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Homeless with a heart even near a garbage dump

Nay Aung and Khin Mar Oo’s family collects garbage for daily living on the 24th street in Mandalay, Myanmar. Nay Aung is raising five children, instilling a sense of hard work and honesty in them.
Nay Aung and Khin Mar Oo’s family. (Photo: Supplied)

Nay Aung and Khin Mar Oo’s family collects garbage for daily living on the 24th street in Mandalay, Myanmar. Nay Aung is raising five children, instilling a sense of hard work and honesty in them.

The neighborhood community is aware of the impoverished family struggling for  living. People who come close to them end up respecting them for their sense of family – noises and laughter, working together, and raising their children.

In contrast to many homeless parents, who make their kids beg on the streets, Nay’s family believes in hard work to earn a living, even if it amounts to collecting garbage.  

For the homeless, conditions are always unstable.

People offer more food to this family than other homeless, as political situations and pandemic crises disrupt the conditions of the homeless.

St. Joseph’s convent is on that street. And the nuns engage with Nay’s children, Kyo Kyar, Khaing Myae Ko, Zar Zar Aung, Yin Mon Khaing, offering free-of-cost pre-elementary education.

Nay’s eldest is 15 years old, and the little one is two years.

Nay Aung and Khin Mar Oo’s family collects garbage for daily living on the 24th street in Mandalay, Myanmar. Nay Aung is raising five children, instilling a sense of hard work and honesty in them.
Nay's family on living on the street. (Photo: Supplied)

Sister Emily from St. Joseph’s Convent says even the family lives almost near the garbage dump; they display courage and hope.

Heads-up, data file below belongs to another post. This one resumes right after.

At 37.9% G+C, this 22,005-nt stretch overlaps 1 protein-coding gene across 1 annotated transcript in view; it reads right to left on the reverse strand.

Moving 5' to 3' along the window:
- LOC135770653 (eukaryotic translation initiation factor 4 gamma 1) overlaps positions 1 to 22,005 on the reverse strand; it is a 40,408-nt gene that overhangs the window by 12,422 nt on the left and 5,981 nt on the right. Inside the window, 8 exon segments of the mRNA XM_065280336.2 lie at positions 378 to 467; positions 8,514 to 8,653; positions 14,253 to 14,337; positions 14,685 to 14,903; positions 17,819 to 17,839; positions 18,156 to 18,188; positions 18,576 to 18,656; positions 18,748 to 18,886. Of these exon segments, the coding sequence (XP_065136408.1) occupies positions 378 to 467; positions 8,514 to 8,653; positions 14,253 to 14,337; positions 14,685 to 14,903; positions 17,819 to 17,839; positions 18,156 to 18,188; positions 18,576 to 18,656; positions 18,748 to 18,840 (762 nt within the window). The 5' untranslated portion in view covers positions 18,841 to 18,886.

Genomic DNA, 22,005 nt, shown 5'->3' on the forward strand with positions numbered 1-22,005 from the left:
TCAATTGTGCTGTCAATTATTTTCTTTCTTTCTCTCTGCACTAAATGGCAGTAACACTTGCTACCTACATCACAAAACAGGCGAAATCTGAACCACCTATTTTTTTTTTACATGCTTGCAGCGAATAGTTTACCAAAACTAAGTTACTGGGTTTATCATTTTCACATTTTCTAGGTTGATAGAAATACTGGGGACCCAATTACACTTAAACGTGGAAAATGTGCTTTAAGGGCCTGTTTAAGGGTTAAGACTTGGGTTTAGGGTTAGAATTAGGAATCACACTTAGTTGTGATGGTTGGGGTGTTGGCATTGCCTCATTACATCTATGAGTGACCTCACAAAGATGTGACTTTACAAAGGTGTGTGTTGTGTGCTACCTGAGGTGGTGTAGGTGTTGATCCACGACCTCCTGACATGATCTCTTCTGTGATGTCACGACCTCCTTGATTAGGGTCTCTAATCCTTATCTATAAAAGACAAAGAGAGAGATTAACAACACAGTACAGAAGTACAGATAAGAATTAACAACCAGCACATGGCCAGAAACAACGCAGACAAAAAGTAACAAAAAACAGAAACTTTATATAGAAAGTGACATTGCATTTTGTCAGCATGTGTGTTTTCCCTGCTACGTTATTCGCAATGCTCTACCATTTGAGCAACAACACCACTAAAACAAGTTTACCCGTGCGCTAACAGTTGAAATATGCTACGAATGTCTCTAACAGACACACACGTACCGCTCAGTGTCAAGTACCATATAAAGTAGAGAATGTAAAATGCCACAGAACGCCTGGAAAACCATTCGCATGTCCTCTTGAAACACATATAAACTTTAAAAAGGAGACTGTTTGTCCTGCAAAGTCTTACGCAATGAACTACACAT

Nay’s family wakes up at four in the morning, walking a kilometer radius to collect garbage. Nay has a tricycle to pile the trash from the streets.  For Nay’s family, waste segregation is challenging during the rainy season, as they don’t have enough shade to cover the heaps of garbage.

Sister Emily and the nuns are assisting Kyo, the eldest daughter, to join students of her age group.

“Many vendors love this family. They love the kids, and even sometimes they take care and give snacks while the parents went around to collect and left the four kids with the eldest daughter,” said Maria, a resident of the area.

Vendors even help the family during medical emergencies for their honesty and hard work.  

Nyein Chan, the owner of a bicycle repair shop says, the family has their own house – like a small hut. The family has a habit of saving money and doesn’t have to rent a place like many people in the city.

Nyein considers the family as working colleagues and sometimes even babysits their kids while the parents are away from their shelter.  

Nay Aung family’s hard work is an example to society. The education initiatives of the nuns can change things for Nay’s family.

With inputs from Sister Lucia Thandar Aung, SJA

Nay Aung and Khin Mar Oo’s family collects garbage for daily living on the 24th street in Mandalay, Myanmar. Nay Aung is raising five children, instilling a sense of hard work and honesty in them.
Nay's rickshaw.
 

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